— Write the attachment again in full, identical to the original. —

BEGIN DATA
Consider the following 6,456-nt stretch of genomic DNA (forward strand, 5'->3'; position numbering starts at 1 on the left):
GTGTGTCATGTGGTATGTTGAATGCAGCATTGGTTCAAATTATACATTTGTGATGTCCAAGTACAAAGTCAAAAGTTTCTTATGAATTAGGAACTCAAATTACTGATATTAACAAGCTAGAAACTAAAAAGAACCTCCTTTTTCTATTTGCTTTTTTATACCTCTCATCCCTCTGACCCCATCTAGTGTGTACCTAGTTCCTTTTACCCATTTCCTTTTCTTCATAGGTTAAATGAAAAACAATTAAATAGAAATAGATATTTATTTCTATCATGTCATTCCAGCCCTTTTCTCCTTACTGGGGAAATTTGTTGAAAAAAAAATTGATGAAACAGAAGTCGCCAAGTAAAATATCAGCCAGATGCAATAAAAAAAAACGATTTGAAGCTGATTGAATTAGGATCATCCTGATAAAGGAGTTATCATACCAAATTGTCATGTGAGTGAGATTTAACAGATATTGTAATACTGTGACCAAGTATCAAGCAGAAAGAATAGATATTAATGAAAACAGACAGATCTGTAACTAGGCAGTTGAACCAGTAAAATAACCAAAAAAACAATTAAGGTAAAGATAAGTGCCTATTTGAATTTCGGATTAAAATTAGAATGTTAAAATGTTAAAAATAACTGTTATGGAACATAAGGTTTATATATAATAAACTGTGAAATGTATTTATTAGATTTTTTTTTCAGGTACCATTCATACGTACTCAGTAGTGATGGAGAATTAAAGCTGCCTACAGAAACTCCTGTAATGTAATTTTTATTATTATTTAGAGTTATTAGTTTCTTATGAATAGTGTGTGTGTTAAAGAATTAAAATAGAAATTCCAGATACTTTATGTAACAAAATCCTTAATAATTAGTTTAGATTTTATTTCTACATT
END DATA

Consider the following 6,456-nt stretch of genomic DNA (forward strand, 5'->3'; position numbering starts at 1 on the left):
GTGTGTCATGTGGTATGTTGAATGCAGCATTGGTTCAAATTATACATTTGTGATGTCCAAGTACAAAGTCAAAAGTTTCTTATGAATTAGGAACTCAAATTACTGATATTAACAAGCTAGAAACTAAAAAGAACCTCCTTTTTCTATTTGCTTTTTTATACCTCTCATCCCTCTGACCCCATCTAGTGTGTACCTAGTTCCTTTTACCCATTTCCTTTTCTTCATAGGTTAAATGAAAAACAATTAAATAGAAATAGATATTTATTTCTATCATGTCATTCCAGCCCTTTTCTCCTTACTGGGGAAATTTGTTGAAAAAAAAATTGATGAAACAGAAGTCGCCAAGTAAAATATCAGCCAGATGCAATAAAAAAAAACGATTTGAAGCTGATTGAATTAGGATCATCCTGATAAAGGAGTTATCATACCAAATTGTCATGTGAGTGAGATTTAACAGATATTGTAATACTGTGACCAAGTATCAAGCAGAAAGAATAGATATTAATGAAAACAGACAGATCTGTAACTAGGCAGTTGAACCAGTAAAATAACCAAAAAAACAATTAAGGTAAAGATAAGTGCCTATTTGAATTTCGGATTAAAATTAGAATGTTAAAATGTTAAAAATAACTGTTATGGAACATAAGGTTTATATATAATAAACTGTGAAATGTATTTATTAGATTTTTTTTTCAGGTACCATTCATACGTACTCAGTAGTGATGGAGAATTAAAGCTGCCTACAGAAACTCCTGTAATGTAATTTTTATTATTATTTAGAGTTATTAGTTTCTTATGAATAGTGTGTGTGTTAAAGAATTAAAATAGAAATTCCAGATACTTTATGTAACAAAATCCTTAATAATTAGTTTAGATTTTATTTCTACATT